Keep reading for several interview extracts from the latest Star Trek Magazine from Titan Publishing…
Interview extract with Paramount’s production executive Marc Evans, featuring in issue #17 of Star Trek Magazine:
Star Trek Magazine: Leonard Nimoy said he was gratified that there was a story that understood the character of Spock so well. What was it about the story that sold it to you?
Marc Evans: There is this phenomenal thing in all of J.J.’s work, in Bob and
Alex’s work, in Damon’s work, that shows the massively personal inside the most exciting framework that it can be done in. J.J. is a guy who has done Felicity on the one hand, and Mission: Impossible on the other hand. Alex and Bob wrote the story for Transformers which is really just about a boy getting his first car. The Star Trek pitch and the Star Trek script had exactly those same things.
Star Trek Magazine: Outside the fans, with the general public, Star Trek has
gained a reputation of being for the “geeks and nerds” – is that a perception you want to change before the movie or are you hoping that the movie will drive that?
Marc Evans: The beauty of the movie, at least in my opinion, and in all of
my colleagues’ opinion associated with the movie, is that we all really believe that Trekkers are going to love it, and that we have created something for them. Bob and Alex, J.J., Damon and Bryan have all talked about this a lot – what was so great about the Supreme Court on this was
their varied acquaintance with the Star Trek Universe. Bob knows every single detail of the world, and has probably read every single Star Trek novel, but Bryan on the other hand I do genuinely believe had never seen an episode of the original show.
We have created a movie that is for everyone. The teaser trailer I thought was a stroke of genius, and then the trailer which went up with Quantum of Solace serves both purposes. Frankly I think there is very little work for us to do to define it one way or the other because I think that the film does that, and the materials that we will have in the marketplace do it for
it. I believe someone who has never seen an episode of Star Trek, who never
believed it was for them, will watch the trailer and want to go to the movie. Fans – and those people who maybe were fans at one point and then drifted away – are going to look at it and go, “I’m coming back,” or “Man, I’m definitely going to that.” I think we have such a great movie that it’s easy to create publicity materials from it which will tell everybody that the movie will appeal to all of them.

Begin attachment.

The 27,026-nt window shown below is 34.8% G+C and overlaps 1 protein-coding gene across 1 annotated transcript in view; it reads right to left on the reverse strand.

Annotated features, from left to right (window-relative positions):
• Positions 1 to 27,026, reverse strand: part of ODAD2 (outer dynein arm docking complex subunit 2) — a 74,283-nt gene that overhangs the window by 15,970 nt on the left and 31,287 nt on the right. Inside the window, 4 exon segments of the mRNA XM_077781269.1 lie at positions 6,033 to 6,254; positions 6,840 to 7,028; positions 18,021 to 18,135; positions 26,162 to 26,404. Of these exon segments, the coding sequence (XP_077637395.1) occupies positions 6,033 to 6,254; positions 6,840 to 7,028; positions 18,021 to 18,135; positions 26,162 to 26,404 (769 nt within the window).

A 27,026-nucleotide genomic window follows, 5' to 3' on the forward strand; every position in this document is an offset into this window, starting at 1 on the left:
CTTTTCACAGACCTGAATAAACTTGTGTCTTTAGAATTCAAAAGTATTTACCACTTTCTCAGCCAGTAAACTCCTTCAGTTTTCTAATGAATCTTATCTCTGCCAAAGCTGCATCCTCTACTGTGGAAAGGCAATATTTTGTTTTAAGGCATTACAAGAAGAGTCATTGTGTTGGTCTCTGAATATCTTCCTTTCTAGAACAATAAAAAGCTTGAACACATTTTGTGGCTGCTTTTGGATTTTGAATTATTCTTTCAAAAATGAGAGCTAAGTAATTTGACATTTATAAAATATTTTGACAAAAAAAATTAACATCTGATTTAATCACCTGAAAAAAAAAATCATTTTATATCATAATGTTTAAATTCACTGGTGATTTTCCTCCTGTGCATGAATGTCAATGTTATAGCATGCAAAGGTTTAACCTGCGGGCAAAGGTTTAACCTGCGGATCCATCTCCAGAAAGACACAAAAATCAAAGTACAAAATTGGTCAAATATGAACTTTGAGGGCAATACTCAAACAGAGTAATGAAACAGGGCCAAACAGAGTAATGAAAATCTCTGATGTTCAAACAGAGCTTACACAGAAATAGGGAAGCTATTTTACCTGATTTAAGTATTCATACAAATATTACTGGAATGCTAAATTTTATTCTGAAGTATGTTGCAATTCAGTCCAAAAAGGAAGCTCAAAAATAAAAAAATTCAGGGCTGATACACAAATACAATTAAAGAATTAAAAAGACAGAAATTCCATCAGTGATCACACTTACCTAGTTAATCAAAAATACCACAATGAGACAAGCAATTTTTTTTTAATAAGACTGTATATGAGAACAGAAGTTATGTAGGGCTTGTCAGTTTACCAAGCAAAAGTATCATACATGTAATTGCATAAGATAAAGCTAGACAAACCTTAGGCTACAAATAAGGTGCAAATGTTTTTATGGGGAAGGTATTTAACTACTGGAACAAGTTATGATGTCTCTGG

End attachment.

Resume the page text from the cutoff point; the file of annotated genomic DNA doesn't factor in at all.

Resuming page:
An extract from an interview with April Webster, casting director of J.J. Abrams’ new Star Trek movie – featuring in Star Trek Magazine issue #17:
On casting Christopher Pine as James T. Kirk: It became really hard to cast Kirk because you really need someone who had that cockiness that Shatner brought to it when he was hired. He was a theatre actor who had come from Canada. He gave a little smirk, and you knew exactly where James T. Kirk was coming from.
We saw a lot of really good actors, but what Chris brought to it was that sense of “I know how good I am!” Not that that’s how he is personally, because he’s not an arrogant guy at all – he’s really down to Earth. He’s so smart and such a good actor. I recently saw Smokin’ Aces again, and was blown away by the character he created there, so willing to go wherever he needs to go.
I’ve known Chris a long time. I used to know his father Robert when I was first starting out – his father is a wonderful actor himself, and you can see Chris, with his parents, had a good upbringing. He wasn’t a typical Hollywood kid, acting out all the time. He’s got a healthy narcissism, as opposed to a destructive narcissism: there is such a thing as someone who has a sense of himself and I think when you have an actor who has that, it shows up on the screen.
Extract from an interview with Scott Chamblis, production designer on J.J. Abrams’ new Star Trek movie – featuring in issue #17 of Star Trek Magazine:
On working with J.J. Abrams:
J.J. often uses the word “accessible” when we work together. No matter how crazy – Star Trek, outer space, future – he wants it to be accessible to the audience so it makes sense. Things like military transport shuttles, you believe that’s a military bus taking you some place. It’s got the textures, it’s got a little bit of peeling paint, the safety bars and the seatbelts that you just know makes sense in the world now, so will makes sense 200 years from now. I loved doing those little sets because they were so small, like little jewel boxes.
On his favorite sets from the movie:
I was really happy with the way the Bridge turned out. I guess I have three favorite sets: the Bridge, the whole Narada interior, which is minimalist, with excessive detail, and brutalist, and the Jellyfish, Nimoy’s little ship. That has a wonderful inside thing from J.J. and my years of working together. In the containment field in the ship is a big red ball. The “big red ball” has a lot of resonance for J.J. and I: we have one in virtually everything we do. It started with the Alias pilot. I always look at a script and wonder what the big red ball is going to be this time.
Star Trek Magazine Issue #17
US – On-sale March 24
UK – On-sale April 9
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